Perspective and understanding through education and experience, which require awareness, interest, openness and willingness to change. For many Millennials and younger, it’s already second nature, at times idealistic. My Generation X is the bridge from the Baby Boomers who will soon have all left workplace power. The attitude of pure profit pursuit is changing, but it takes time to work through ingrained culture, beliefs and habits.

We live in a highly inequitable world. We can help equalise through sustainability, but sustainability can also be the preserve of those fortunate to reach self-actualisation at the top of Maslow’s pyramid, as well as those just meeting their most basic of needs at the bottom.

Someone who’s achieved everything they want in life then turning on to sustainability and lecturing others can perhaps teach their peers, but may not go down well with those who spend their lives in survival mode. The bottom of the pyramid and indigenous peoples know more than most about sustainability, and the importance of communities, nature and the ecosystem, for survival.

It must be NOW that we drop the arrogance of much of the human race that sees itself as the most important species on a planet that belongs to us. It doesn’t and we are but one species of millions, all with an equal right to be here. We need to return to indigenous understanding of the equality and interconnectedness of everything, and realise how we behave results in what impacts us. With that awareness, perspective and understanding, we would all behave differently.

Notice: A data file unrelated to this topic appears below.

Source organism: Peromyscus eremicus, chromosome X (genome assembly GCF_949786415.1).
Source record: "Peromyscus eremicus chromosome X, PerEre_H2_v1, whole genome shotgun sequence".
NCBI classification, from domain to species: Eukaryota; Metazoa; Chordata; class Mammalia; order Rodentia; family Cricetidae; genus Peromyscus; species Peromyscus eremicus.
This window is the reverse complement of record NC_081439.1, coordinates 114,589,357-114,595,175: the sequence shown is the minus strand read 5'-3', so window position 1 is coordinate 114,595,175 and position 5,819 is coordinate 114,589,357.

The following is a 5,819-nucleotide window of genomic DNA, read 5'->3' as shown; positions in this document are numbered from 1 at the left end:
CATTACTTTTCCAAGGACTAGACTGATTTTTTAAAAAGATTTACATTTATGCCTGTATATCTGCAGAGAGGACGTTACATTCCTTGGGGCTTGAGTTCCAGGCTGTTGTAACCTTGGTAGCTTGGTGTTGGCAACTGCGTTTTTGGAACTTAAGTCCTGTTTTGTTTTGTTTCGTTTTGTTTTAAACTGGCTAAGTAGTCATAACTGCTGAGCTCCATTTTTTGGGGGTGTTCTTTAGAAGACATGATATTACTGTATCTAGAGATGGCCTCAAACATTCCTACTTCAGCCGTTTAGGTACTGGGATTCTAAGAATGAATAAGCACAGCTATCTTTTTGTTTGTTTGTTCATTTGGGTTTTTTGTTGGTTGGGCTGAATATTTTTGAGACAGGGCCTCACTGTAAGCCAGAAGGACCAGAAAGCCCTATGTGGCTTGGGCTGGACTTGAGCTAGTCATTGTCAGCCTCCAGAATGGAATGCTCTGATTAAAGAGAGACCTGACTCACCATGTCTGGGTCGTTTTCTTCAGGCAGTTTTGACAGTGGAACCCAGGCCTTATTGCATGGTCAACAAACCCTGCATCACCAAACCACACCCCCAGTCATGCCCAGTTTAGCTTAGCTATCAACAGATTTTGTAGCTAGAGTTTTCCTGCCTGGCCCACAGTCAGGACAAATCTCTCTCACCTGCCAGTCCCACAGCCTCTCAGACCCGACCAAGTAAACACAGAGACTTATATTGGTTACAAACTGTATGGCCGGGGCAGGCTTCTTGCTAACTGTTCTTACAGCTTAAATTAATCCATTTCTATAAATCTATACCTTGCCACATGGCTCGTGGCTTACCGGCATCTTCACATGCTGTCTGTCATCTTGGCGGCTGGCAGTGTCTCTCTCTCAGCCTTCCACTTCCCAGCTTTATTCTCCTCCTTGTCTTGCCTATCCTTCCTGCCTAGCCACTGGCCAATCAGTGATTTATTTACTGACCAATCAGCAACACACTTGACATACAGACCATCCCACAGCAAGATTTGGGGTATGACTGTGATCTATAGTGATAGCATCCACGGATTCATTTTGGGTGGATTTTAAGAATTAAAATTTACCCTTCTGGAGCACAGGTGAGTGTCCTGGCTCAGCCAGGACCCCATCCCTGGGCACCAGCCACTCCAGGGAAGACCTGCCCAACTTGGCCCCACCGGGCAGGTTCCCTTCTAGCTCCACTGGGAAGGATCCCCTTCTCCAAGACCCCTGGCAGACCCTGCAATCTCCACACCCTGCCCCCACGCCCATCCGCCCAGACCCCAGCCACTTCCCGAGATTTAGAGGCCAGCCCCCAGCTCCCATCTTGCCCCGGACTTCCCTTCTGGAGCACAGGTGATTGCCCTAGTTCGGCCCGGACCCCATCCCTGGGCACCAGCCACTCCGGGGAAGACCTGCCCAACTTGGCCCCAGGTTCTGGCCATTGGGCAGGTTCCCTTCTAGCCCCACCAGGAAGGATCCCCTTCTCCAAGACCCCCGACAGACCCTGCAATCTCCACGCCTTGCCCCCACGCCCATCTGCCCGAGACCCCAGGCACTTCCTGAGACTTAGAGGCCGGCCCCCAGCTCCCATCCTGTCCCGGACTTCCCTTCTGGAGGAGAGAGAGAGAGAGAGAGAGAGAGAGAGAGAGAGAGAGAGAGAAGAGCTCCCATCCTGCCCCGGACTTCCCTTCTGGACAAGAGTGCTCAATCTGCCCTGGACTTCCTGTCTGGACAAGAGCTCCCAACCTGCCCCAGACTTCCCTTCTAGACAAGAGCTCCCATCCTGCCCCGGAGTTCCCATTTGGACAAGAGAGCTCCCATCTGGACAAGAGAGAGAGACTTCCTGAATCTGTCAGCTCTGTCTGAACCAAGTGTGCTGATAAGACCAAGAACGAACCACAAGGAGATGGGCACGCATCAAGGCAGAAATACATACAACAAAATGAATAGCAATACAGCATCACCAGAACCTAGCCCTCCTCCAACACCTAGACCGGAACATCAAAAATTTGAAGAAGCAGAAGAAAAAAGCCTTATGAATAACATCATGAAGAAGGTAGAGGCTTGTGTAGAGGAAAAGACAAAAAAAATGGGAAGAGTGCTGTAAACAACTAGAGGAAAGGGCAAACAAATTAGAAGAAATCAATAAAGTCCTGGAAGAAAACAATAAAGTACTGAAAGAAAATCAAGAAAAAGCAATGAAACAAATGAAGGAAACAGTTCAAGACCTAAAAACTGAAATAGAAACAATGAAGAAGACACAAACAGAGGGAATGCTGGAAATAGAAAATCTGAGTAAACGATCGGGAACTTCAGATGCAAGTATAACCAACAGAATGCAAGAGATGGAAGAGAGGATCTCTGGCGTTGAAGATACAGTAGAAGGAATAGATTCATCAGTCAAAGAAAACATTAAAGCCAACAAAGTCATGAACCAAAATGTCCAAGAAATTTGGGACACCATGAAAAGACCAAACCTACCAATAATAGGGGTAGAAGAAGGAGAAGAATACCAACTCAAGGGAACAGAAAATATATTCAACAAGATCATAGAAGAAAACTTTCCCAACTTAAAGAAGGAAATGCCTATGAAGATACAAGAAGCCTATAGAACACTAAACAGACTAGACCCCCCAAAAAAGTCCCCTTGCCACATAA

What would you say to those who do little to nothing for the good of communities and the environment?

I think the world is made up of 2 types of people: those who are self-, or other-, oriented. We have to learn to sell the benefits in the way it speaks to whoever our audience is: why it’s in their interests to do so, what’s in it for them. In time with subsequent engagement, they’ll start to think in different ways – beginning with experiencing those communities and environment.

How would you define climate-friendly travel? … does it mean low carbon (how low?) or Net Zero travel? 

At Earth Changers we support suppliers creating positive impacts in destinations including for the SDGs, and that includes decarbonisation for Climate Change SDG13. We don’t put a figure on the amount of carbon, because positive impacts can be relative to a destination, community size and local needs and opportunities. We don’t promote paid-offset programs, because they don’t actually lower carbon emissions, most have been shown to fail to achieve objectives, and are largely a band-aid enabling suppliers and consumers to avoid the real issue. We don’t have time to divert energy and resources into distractions which don’t work: that time and money needs to go into actual decarbonisation and research and development of alternatives where they are not yet viable, like aviation.